I am a big fan of Disney, whether it be its theme parks, movies, or TV shows. My fondest memories were taking my son Ben to DisneyWorld when he was about 1 and a half years old and my granddaughters to Disneyland when they were young, too.
But over the last ten years, I have been concerned about Disney’s decision to expand its investments to other lines of businesses that I did not see as core to the company’s mission and strengths.
In the late 2000s, I was privileged to write about Silicon Valley and technology for ABC News. I grew fond of its reporting and great integrity in hard news and analysis, and I still see it as an essential news organization today.
However, when Disney decided to buy ABC News, I did not understand why this focused entertainment company wanted to own a news organization. Yes, ABC did produce TV shows and entertainment programs. Still, that always was a side business to its fundamental purpose to exist, which is to report the news and provide intelligent analysis.
I had similar misgivings when Disney bought ESPN. I did not see it as a core business for them and went on the record that adding ESPN may not be a wise decision because it made Disney stray from its core competencies.
Now that Bob Iger has returned to Disney as its CEO, he realizes that they may have spread themselves too thin and is rethinking who Disney is and what it needs to focus on in the future.
A recent column in Puck suggests that Iger and Disney’s execs are seriously looking a selling off some assets-
“But what’s becoming increasingly true in the second Iger tenure is that success is less about transforming Disney into a modern streaming competitor than skillfully and quickly reducing the company to its core businesses. And as Iger signaled in Sun Valley, he doesn’t seem to love the burden he’s undertaken but instead still loves the company that he’s undertaken it for. Nevertheless, he appears clear-eyed about the opportunity and the reality. ESPN is, by far, his most valuable linear asset. And if Apple doesn’t want it, he’ll find that other strategic partner—and fast.”
Puck’s analysis mirrors the scuttlebutt around Silicon Valley about the possibility of Apple buying a Disney asset if it becomes available, with a specific eye on ESPN.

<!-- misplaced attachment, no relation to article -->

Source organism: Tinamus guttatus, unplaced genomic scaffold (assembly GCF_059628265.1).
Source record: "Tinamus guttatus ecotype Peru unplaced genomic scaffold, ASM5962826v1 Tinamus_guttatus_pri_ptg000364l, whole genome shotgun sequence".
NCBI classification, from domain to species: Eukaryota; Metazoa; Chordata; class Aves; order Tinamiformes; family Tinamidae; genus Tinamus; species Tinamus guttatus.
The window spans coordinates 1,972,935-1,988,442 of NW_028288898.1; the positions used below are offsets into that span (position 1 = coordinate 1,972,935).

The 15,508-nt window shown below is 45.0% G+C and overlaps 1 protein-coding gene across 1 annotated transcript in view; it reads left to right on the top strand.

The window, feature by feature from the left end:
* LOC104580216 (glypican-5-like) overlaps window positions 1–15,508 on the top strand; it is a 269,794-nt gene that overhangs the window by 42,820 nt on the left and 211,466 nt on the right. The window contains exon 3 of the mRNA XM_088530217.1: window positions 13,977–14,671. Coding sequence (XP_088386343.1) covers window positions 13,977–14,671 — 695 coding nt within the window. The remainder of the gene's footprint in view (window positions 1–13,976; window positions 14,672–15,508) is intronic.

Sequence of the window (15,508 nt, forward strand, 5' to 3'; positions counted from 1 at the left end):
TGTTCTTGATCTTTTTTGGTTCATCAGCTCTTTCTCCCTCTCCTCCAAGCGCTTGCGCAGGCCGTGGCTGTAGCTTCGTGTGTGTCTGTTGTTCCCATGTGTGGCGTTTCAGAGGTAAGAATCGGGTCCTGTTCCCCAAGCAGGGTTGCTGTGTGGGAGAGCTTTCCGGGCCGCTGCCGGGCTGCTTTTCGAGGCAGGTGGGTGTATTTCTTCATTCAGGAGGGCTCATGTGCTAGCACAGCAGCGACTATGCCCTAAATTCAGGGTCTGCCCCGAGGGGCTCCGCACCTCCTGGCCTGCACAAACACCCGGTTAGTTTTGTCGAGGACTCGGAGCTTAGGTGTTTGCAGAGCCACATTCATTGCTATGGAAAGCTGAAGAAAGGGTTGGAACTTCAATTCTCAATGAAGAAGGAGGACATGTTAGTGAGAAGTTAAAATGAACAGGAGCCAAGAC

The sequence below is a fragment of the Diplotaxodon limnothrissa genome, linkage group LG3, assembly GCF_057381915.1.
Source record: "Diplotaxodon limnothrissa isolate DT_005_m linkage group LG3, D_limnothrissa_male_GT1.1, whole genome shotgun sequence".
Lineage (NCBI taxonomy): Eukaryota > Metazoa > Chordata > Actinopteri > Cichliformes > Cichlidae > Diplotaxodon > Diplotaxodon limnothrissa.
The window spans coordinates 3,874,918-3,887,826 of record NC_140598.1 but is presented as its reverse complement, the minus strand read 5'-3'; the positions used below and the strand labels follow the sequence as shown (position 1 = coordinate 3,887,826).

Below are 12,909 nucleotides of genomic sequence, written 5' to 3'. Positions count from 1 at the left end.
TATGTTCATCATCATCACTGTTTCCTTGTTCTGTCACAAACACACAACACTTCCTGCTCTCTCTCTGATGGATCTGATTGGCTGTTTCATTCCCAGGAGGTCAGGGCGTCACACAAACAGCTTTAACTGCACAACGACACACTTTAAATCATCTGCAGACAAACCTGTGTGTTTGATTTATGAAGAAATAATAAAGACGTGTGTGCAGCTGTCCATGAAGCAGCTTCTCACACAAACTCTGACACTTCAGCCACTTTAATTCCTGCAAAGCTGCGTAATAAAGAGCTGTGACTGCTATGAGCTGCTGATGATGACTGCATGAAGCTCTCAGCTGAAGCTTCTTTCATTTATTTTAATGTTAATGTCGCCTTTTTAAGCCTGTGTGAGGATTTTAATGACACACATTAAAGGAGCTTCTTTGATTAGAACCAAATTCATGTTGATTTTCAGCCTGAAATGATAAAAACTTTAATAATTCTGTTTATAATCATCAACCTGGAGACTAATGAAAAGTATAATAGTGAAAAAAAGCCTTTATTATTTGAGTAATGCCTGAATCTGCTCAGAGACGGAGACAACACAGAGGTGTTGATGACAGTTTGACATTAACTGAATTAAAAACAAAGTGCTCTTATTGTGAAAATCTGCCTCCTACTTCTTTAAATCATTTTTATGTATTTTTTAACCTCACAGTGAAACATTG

As Puck points out, ESPN is a valuable asset, but Iger most likely understands ESPN may not be needed under Disney in the future.
On the other hand, Apple has made serious investments in sports content with partnerships with MLB, NBA and Major League Soccer. Indeed, the NBA is working closely with Apple to create a specialized basketball-focused game and dedicated content for Apple’s Vision Pro spatial computing headset.
Sports content is already an essential part of Apple TV+, and Apple has signaled that Apple TV+ will expand its sports programming in the future. It would also give Apple access to the NFL, which is locked up by ABC, CBS, FOX, NBC and ESPN today.
I am still trying to understand how serious Apple could be about buying ESPN from Disney. However, I wonder if Apple needs to own this sports channel outright or do more content licensing deals directly with the major sports groups.
Buying ESPN has advantages as its brand is worldwide, and Apple has the cash to expand its reach to other major sports markets in Europe, Asia and South America. On the other hand, it would also force them to add multiple levels of management and the headaches that would come from that.
From my viewpoint, doing aggressive deals with the top professional sports bodies to carry major league sports programs and teams in regions outside the U.S. makes more sense and is easier to manage.
Another suggestion that has been bandied about is Apple buying Disney outright. Given Apple’s core business goals and objectives, this idea is dead-on-arrival.
Apple is a computer company that continues to make superb hardware products. However, Tim Cook has brilliantly created something that all PC companies have tried to do. Since it was founded, Apple has found a way to create re-occurring revenue tied to its hardware.
Apple’s various services, as well as Apple TV+, games and apps, are now a significant part of Apple’s profitability. Indeed, Apple is the envy of all PC companies who have yet to find a way to create re-occurring revenue outside of making major investments in servers and professional services.
Apple has proven that owning things like ESPN or Disney is not in its best interests. One could argue that ESPN and its subscription-based sports channel could make sense, although licensing sports content aligns more with Apple’s ultimate business objectives.
It is clear that Disney’s CEO, Bob Iger, wants to focus more on its core business. Selling off assets like ESPN and others that do not allow him to do this is now in play.
However, I would be stunned if Apple does buy ESPN. Apple is probably grappling with the buy vs. license issue on this and other potential companies for sale. Historically, except for Beat’s $3 billion purchase, Apple mostly buys small companies and associated technology that could enhance and impact Apple hardware, apps and services.
Buying ESPN would be quite a stretch, and I just don’t think Apple would want the headaches of owning this great sports company.